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Commentary & Analysis

Wide-Format Gets Bigger (Will You?)

I’m currently in my 22nd year serving the specialty graphics industry. During my time with SGIA, I’ve been witness to the complete changeover in imaging equipment technology.

By Dan Marx
Published: July 31, 2013

I’m currently in my 22nd year serving the specialty graphics industry. During my time with SGIA, I’ve been witness to the complete changeover in imaging equipment technology. Back in ’91, the “S” in SGIA stood for “screen” printing. Since that time, wide-format inkjet made its appearance, excited some and threatened others, was adopted in increasing levels as the years clicked by, and in time became the specialty graphics industry’s primary technology.

It’s well-known that SGIA hosts the annual SGIA Expo, which this year will take place in Orlando, Fla., October 23–25. If you’ve never been to the SGIA event—perhaps your annual tradition has been a fall trip to Chicago—you owe it to yourself to go, and here’s why: wide-format is an ascendant technology, meaning it is still growing, still on the rise, ripe with opportunity, still has space for surprising innovation, and provides strong footholds for those seeking to climb in today’s print industry.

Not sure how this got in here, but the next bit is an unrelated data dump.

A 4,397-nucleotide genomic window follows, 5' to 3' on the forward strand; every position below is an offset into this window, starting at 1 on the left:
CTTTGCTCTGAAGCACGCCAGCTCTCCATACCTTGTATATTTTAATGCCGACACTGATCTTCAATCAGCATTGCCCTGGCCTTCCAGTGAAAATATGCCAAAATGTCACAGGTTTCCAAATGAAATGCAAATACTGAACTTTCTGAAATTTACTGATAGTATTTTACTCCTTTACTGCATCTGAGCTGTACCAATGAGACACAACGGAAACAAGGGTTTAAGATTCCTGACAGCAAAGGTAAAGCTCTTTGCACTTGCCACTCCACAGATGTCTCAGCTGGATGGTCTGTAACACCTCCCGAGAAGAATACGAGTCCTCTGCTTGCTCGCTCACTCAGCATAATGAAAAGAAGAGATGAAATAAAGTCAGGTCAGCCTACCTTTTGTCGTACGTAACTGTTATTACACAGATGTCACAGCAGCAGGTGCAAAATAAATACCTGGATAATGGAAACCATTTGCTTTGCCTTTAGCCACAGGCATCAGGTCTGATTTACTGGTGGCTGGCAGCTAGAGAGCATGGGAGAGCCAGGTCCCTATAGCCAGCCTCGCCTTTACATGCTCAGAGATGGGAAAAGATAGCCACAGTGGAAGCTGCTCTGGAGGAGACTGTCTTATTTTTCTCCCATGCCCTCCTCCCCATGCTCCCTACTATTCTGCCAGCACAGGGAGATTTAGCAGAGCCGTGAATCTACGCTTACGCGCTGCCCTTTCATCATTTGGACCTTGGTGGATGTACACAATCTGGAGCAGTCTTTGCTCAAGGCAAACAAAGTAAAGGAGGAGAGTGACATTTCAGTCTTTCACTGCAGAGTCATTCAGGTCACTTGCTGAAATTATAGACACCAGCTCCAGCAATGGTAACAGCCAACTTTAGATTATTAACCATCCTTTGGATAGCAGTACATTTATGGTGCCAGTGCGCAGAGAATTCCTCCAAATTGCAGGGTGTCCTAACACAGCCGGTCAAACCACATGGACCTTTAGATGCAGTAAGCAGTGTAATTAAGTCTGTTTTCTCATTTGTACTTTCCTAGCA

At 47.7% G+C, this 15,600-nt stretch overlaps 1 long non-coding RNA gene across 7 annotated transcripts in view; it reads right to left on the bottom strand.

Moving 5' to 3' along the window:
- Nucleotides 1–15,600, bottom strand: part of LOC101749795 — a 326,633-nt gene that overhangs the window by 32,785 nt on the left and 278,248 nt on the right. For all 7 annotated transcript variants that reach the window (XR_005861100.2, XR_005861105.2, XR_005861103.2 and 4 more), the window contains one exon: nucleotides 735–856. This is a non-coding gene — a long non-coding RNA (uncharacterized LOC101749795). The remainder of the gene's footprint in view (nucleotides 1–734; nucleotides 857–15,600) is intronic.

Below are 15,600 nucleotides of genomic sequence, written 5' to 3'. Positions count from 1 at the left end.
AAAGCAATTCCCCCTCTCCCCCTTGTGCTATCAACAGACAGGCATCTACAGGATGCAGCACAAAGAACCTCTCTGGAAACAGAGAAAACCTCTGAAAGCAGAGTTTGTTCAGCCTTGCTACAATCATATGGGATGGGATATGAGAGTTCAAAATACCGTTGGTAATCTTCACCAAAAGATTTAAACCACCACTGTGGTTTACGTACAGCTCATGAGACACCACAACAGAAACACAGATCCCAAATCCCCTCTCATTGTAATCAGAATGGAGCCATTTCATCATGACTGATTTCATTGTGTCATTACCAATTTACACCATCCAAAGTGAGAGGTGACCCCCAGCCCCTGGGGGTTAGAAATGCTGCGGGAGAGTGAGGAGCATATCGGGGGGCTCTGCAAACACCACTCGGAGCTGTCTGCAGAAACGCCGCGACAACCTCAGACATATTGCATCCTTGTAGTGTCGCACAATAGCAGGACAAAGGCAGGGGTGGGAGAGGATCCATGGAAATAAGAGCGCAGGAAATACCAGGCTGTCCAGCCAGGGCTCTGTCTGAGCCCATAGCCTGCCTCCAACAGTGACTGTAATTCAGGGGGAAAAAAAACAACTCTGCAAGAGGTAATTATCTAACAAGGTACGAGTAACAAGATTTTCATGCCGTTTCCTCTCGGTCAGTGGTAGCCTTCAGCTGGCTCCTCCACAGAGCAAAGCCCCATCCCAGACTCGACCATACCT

In the widely-defined “commercial printing industry,” blood is being shed daily in the form of company failures and consolidation. Valiant and well-intentioned efforts to “save print” by saving now-outmoded opportunities in print (e.g. direct mail) have been launched, but will not supply enough of a tourniquet to stop the hemorrhaging. Given what I’ve seen in my segment of the industry, long life and strong company health come to those who can (and do) recognize outmoded technologies, markets and product areas, and choose to move into the expanding path of an ascendant technology.

While “print” has been in decline for some time, I am struck by the increasing amount of print I see; not in my mailbox, but instead all around me. The many opportunities—particularly those created and driven by wide-format and a handful of other digital printing technologies—are playing an increasing role in our lives, and much of it is occurring in the specialty graphics industry. Here are a couple of cool examples.

  • First, Smart, the car manufacturer, is offering custom wraps as an option for new car purchases. Think, for a moment, of the amount of print required when the move toward mass customization flips strongly toward the consumer automotive market.
  • Another example: The printed wallpaper market—be it for patterned prints or mural-type images—continues to grow, leading us toward a very near future where what is now seen as a bit of a novelty will become commonplace.

And here’s the thing: digital printing in general, and wide-format digital in particular, have changed the printing game. It is so much more than a new kind of tool, like a better tennis racquet or an improved putter. It has changed the way the game is played, changed the boundaries, rewritten how points are earned. And it is the companies that can take advantage of all the change (and its inherent opportunity) that comes their way that can emerge, transformed and strong, from the experience.